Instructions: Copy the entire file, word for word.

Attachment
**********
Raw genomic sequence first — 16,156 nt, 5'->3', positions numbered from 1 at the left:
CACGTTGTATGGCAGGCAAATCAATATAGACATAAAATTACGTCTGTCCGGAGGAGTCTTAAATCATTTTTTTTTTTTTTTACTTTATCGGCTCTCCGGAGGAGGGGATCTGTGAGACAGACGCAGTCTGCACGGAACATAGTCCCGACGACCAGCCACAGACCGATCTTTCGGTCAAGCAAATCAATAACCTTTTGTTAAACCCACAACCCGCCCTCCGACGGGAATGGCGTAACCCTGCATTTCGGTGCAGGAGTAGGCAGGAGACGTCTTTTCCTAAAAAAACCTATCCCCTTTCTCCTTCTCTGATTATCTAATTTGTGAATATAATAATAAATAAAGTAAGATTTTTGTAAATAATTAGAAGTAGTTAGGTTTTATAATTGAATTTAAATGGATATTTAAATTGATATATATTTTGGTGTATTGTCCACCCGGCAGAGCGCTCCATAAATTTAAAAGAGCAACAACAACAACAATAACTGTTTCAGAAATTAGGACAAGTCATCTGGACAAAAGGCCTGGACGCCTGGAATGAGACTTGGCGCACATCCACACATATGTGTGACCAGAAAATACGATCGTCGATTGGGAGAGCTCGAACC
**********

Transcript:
Raw genomic sequence first — 16,156 nt, 5'->3', positions numbered from 1 at the left:
CACGTTGTATGGCAGGCAAATCAATATAGACATAAAATTACGTCTGTCCGGAGGAGTCTTAAATCATTTTTTTTTTTTTTTACTTTATCGGCTCTCCGGAGGAGGGGATCTGTGAGACAGACGCAGTCTGCACGGAACATAGTCCCGACGACCAGCCACAGACCGATCTTTCGGTCAAGCAAATCAATAACCTTTTGTTAAACCCACAACCCGCCCTCCGACGGGAATGGCGTAACCCTGCATTTCGGTGCAGGAGTAGGCAGGAGACGTCTTTTCCTAAAAAAACCTATCCCCTTTCTCCTTCTCTGATTATCTAATTTGTGAATATAATAATAAATAAAGTAAGATTTTTGTAAATAATTAGAAGTAGTTAGGTTTTATAATTGAATTTAAATGGATATTTAAATTGATATATATTTTGGTGTATTGTCCACCCGGCAGAGCGCTCCATAAATTTAAAAGAGCAACAACAACAACAATAACTGTTTCAGAAATTAGGACAAGTCATCTGGACAAAAGGCCTGGACGCCTGGAATGAGACTTGGCGCACATCCACACATATGTGTGACCAGAAAATACGATCGTCGATTGGGAGAGCTCGAACC